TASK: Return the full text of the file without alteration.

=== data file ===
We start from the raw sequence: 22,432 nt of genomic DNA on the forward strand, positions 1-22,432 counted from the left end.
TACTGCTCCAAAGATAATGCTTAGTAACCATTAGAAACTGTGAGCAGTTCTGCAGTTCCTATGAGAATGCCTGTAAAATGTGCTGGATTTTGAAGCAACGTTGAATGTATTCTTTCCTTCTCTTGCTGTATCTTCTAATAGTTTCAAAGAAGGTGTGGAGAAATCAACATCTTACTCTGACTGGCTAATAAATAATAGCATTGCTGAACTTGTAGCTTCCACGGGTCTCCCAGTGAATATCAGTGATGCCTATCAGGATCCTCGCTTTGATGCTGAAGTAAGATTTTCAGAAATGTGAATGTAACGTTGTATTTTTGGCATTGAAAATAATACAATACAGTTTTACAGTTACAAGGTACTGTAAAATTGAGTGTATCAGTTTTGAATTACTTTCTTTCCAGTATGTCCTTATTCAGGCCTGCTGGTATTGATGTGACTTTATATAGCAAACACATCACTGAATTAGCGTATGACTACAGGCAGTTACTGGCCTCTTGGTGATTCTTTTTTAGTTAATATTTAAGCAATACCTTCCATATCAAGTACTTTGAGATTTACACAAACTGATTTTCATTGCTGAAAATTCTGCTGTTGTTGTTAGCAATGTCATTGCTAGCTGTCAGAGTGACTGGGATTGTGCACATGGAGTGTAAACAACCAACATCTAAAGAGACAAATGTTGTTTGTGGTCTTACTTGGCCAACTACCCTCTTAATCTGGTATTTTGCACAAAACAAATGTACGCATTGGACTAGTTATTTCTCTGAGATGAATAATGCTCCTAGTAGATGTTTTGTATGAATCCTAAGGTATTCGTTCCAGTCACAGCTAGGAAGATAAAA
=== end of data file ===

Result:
We start from the raw sequence: 22,432 nt of genomic DNA on the forward strand, positions 1-22,432 counted from the left end.
TACTGCTCCAAAGATAATGCTTAGTAACCATTAGAAACTGTGAGCAGTTCTGCAGTTCCTATGAGAATGCCTGTAAAATGTGCTGGATTTTGAAGCAACGTTGAATGTATTCTTTCCTTCTCTTGCTGTATCTTCTAATAGTTTCAAAGAAGGTGTGGAGAAATCAACATCTTACTCTGACTGGCTAATAAATAATAGCATTGCTGAACTTGTAGCTTCCACGGGTCTCCCAGTGAATATCAGTGATGCCTATCAGGATCCTCGCTTTGATGCTGAAGTAAGATTTTCAGAAATGTGAATGTAACGTTGTATTTTTGGCATTGAAAATAATACAATACAGTTTTACAGTTACAAGGTACTGTAAAATTGAGTGTATCAGTTTTGAATTACTTTCTTTCCAGTATGTCCTTATTCAGGCCTGCTGGTATTGATGTGACTTTATATAGCAAACACATCACTGAATTAGCGTATGACTACAGGCAGTTACTGGCCTCTTGGTGATTCTTTTTTAGTTAATATTTAAGCAATACCTTCCATATCAAGTACTTTGAGATTTACACAAACTGATTTTCATTGCTGAAAATTCTGCTGTTGTTGTTAGCAATGTCATTGCTAGCTGTCAGAGTGACTGGGATTGTGCACATGGAGTGTAAACAACCAACATCTAAAGAGACAAATGTTGTTTGTGGTCTTACTTGGCCAACTACCCTCTTAATCTGGTATTTTGCACAAAACAAATGTACGCATTGGACTAGTTATTTCTCTGAGATGAATAATGCTCCTAGTAGATGTTTTGTATGAATCCTAAGGTATTCGTTCCAGTCACAGCTAGGAAGATAAAA